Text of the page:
|By Gabi Moore|
Themes of World War II musical resonate with audiences, says starThe Seabees of “South Pacific” are an eclectic group, brought together by a war to an island they don’t know. According to Matthew Saldivar, who plays Seabee Luther Billis in the Rodgers and Hammerstein musical’s tour, the 62 members of the cast and crew have become just like those Seabees.
“They’re all very different people, from different parts of the country and from different ages, and what’s funny about the tour is that we are all these different people, bound together by our common skill set,” he said in a phone interview.
“We’re selected as this group of performers and we kind of get on this metaphorical boat that is the tour, and we are kind of an island.”
“South Pacific,” playing at the Wharton Center April 27- May 2, takes place during World War II, telling the stories of two couples and how the war and racial prejudice threaten to come between them.
“It really shows the A m e r i c a n public who we were, where our sense of identity comes from, and it brings up the question of how we feel about ourselves now,” he said.
“It was written at a time when the American identity was really being reformed, reshaped, into what it would be for really the remainder of the 20th century.”
Billis is sometimes seen as an opportunist, doing everything he can on the island for personal gain. Saldivar said he sees his supposed opportunism as a practical trait.
“I think he represents the American spirit of inventiveness, a positive opportunism,” he said.
“Ultimately, he provides things that people need, like laundry service and showers and souvenirs to send back home. Even entertainment. All of these things are incredibly important, and even though he bends the rules to achieve it, it is a part of the American spirit.”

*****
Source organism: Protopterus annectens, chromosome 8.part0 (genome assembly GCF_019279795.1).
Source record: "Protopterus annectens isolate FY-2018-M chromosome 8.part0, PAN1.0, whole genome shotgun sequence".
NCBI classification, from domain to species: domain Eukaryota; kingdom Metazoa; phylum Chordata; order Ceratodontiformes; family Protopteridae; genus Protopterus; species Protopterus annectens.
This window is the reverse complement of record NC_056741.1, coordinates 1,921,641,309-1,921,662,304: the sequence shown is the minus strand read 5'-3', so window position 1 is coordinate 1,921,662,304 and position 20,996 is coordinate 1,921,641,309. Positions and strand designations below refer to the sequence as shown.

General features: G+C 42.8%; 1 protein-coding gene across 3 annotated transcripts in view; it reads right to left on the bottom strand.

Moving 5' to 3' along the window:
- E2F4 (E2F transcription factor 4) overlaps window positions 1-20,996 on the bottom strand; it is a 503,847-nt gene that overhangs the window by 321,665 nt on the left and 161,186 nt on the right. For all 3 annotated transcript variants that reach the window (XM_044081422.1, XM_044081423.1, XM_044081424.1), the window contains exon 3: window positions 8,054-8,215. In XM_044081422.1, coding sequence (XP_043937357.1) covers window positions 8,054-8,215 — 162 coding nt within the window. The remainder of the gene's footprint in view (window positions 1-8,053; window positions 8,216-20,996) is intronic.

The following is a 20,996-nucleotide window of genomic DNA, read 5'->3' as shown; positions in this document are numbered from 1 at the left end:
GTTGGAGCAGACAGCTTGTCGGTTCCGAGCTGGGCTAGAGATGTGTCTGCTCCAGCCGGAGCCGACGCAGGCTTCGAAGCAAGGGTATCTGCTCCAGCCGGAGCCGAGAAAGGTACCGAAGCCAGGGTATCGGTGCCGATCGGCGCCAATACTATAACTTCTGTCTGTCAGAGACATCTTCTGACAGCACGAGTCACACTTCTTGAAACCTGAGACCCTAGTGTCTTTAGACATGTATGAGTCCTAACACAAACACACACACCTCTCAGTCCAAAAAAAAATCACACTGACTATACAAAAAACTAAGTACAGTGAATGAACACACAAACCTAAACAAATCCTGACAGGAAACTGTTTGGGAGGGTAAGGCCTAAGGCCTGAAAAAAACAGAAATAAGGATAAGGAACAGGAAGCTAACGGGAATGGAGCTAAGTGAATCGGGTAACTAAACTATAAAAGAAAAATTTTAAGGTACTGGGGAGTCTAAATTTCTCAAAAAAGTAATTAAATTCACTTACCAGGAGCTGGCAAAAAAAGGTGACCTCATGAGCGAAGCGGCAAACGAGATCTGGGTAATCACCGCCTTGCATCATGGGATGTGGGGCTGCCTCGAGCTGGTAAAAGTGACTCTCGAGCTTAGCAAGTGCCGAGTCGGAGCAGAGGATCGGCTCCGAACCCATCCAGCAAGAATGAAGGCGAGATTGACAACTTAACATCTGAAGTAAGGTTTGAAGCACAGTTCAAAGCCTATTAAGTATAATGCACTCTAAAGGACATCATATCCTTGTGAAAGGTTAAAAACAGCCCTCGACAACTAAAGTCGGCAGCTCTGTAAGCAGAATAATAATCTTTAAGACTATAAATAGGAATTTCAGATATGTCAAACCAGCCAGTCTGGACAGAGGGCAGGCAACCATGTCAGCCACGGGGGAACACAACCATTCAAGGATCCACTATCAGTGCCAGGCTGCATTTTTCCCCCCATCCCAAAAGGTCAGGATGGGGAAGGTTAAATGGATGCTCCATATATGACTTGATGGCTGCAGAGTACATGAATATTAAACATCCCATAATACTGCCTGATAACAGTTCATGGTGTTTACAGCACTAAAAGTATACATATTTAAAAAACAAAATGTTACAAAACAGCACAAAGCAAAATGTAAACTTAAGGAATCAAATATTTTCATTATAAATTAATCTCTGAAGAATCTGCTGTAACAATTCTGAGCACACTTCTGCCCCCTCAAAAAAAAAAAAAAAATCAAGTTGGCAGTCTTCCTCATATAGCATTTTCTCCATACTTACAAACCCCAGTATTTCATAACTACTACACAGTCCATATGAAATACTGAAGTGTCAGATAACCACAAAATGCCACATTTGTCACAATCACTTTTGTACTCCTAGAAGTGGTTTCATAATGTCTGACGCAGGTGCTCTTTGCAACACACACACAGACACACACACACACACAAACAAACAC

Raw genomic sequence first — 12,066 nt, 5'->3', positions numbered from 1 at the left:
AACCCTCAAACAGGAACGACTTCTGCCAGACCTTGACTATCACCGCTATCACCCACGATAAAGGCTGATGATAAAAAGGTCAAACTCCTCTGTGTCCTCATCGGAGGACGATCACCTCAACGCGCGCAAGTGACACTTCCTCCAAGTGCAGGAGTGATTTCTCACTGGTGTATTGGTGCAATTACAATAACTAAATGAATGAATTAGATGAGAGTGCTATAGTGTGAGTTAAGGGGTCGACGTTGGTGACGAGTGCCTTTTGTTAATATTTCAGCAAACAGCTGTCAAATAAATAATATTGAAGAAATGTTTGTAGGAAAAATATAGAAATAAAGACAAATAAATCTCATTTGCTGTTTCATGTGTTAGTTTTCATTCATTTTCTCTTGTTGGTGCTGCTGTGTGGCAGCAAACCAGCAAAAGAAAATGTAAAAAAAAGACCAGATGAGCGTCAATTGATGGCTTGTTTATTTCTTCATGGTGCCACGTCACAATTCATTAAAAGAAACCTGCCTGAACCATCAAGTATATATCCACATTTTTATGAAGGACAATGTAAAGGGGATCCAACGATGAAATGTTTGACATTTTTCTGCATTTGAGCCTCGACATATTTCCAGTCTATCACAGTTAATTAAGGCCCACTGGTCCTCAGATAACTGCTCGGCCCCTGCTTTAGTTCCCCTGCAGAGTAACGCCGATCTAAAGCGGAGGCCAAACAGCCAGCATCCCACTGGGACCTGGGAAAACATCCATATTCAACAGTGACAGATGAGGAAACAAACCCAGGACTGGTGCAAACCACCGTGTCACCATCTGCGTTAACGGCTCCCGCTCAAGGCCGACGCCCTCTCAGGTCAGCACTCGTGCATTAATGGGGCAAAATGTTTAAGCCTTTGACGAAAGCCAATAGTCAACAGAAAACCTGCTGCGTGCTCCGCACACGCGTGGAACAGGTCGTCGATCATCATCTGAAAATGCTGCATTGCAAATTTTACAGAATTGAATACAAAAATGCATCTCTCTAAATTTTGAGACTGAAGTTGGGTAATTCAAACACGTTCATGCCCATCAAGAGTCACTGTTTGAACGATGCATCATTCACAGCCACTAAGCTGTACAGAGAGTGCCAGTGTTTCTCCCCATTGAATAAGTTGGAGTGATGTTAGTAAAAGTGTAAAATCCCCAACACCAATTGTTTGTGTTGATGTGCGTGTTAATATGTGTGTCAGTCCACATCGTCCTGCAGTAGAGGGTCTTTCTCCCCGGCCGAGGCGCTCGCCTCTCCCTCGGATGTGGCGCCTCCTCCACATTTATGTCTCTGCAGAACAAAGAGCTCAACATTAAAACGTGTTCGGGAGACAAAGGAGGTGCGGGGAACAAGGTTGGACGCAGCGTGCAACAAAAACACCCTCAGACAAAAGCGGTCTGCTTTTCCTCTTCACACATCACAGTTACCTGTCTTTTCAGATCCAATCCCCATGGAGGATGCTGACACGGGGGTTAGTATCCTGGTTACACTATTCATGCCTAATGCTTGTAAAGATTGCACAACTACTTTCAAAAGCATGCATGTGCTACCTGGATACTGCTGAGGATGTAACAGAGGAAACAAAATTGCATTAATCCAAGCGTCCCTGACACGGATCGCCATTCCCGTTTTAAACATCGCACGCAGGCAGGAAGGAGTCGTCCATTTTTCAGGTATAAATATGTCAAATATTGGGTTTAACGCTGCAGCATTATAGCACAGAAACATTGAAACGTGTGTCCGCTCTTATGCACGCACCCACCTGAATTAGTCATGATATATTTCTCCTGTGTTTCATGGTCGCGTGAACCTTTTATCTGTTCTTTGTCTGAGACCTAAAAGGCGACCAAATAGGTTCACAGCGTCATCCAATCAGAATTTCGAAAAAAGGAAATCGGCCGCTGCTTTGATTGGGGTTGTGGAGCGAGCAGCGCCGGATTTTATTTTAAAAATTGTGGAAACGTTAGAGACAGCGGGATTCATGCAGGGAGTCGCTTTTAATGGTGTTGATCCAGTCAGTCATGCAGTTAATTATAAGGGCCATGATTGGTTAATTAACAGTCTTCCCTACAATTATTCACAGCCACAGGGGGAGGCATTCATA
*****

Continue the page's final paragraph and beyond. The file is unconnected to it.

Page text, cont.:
Saldivar said that he likes to think all the characters he plays are similar to him. He said he connects with many aspects of Billis’ character; his loneliness, his creativity, his alpha-male nature, his resiliency, his deep affection for other people, his deep distrust of authority and his loyalty.
“You identify with the fundamentally human aspects of the character. If you can identify the things that they care about, then you can reveal their journey. Their journey is based on the desire to have the things that they want, and to take care of the things that they care about.”
The musical shows the characters facing the realities of a brutal war and brings up the issues of racism and fear of “the other.”
“These are the great questions for the American society that we’ve had to struggle with and we continue to struggle with,” Saldivar said. “It’s a wonderful, joyful evening at the theatre, but it’s also very sophisticated and very probing into the American psyche.”
7:30 p.m. Tuesday, April 27,